I promised in an earlier blog to write a follow up after being at the Kubernetes conference, KubeCon. It was a celebration of Kubernetes fifth anniversary and community. The event hosted 8000 participants from all over the world. Here's a recap including highlights from the event.
I chose to attend the conference to learn more about the exciting technology and to meet other fellow Kubernetes enthusiasts.
When entering the halls of Fira Gran Via, you could immediately see how excited people were - meeting a community that wants to make Kubernetes the number one choice as a DevOps platform.
In the opening talk by Cloud Native Computing Foundation (CNCF), they went from the day Kubernetes first got announced, and to where it is today. Bringing up numbers such as 31 000 contributors on Github, and showing the many projects that are currently under development in the ecosystem.
There were a couple of sessions that were extremely valuable and interesting:
A session about how they accidentally deleted their production clusters, without their end-users having any downtime. By planning for failure and migrating resources over time. Today, Spotify is embracing Kubernetes and open source community. They are about to run 100% Kubernetes in the near future.
A session explaining how they use Prometheus and M3 to monitor all their clusters, managing over 4000+ microservices with over 35 million metrics per second.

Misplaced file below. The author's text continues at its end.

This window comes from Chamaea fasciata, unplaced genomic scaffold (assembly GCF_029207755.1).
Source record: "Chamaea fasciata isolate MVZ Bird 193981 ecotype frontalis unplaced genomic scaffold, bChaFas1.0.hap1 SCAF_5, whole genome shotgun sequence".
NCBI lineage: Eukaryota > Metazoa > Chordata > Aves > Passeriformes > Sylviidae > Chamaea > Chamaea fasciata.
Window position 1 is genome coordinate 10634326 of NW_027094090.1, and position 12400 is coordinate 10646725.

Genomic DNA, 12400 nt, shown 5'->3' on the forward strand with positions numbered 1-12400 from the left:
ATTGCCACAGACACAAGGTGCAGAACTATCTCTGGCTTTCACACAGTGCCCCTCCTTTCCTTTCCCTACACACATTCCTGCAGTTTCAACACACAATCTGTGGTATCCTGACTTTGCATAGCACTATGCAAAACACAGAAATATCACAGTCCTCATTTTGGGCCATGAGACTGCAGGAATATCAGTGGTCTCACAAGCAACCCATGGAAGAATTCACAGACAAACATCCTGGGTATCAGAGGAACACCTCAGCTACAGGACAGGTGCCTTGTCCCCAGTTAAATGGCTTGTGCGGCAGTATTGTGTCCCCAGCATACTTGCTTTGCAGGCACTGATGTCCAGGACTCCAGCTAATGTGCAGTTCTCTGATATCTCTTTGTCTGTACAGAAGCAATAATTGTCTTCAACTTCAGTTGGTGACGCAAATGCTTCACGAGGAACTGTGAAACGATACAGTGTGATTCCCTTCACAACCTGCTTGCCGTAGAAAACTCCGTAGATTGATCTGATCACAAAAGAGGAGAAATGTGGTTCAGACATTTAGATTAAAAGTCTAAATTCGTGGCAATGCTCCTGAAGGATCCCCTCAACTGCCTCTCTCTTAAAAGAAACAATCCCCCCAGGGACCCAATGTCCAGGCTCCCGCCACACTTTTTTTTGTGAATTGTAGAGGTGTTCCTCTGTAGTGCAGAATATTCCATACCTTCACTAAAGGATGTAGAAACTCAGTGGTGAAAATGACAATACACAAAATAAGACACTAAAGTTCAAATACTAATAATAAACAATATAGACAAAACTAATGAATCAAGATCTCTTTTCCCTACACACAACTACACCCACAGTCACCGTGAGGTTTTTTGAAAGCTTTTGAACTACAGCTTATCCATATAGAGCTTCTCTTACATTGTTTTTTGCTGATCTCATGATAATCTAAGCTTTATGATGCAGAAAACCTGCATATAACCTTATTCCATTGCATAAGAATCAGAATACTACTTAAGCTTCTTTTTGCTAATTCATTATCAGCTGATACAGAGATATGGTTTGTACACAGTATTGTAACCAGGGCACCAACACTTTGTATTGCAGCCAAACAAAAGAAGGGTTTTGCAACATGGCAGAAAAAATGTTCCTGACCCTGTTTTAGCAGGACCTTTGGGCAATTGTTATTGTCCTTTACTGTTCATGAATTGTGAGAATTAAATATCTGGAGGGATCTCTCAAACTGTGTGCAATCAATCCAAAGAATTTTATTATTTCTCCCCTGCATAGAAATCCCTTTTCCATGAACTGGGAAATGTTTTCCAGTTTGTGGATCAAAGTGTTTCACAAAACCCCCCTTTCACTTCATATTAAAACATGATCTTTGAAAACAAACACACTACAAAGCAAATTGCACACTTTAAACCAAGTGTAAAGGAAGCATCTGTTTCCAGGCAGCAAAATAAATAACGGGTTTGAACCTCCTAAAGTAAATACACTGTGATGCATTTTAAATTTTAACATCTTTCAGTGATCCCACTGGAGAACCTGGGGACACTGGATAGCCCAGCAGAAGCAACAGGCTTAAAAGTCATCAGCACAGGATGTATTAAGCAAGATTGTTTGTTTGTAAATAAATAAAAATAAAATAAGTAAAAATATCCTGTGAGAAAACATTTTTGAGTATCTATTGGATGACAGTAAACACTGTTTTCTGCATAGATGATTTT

At Kubecon, we got plenty of updates from many of the renown open source projects. It's safe to say that the pace of project development isn't slowing down. And I can't wait to see what's in store for the years to come. I expected more information about updates and new features in Kubernetes, something that could be quite interesting. But with that said, it was foremost a celebration of the community. And Kubernetes wouldn't be where it is now if it wasn't for the community.
Did you know? Helm 3.0 is soon to be ready for release, which is a vast and awaited update.
I want to recommend the Cloud-Native Trial map. It should be your one stop shop when looking at Kubernetes. And great for understanding what the different technologies can do. You can look up various projects, which can be great when setting up your Kubernetes cluster.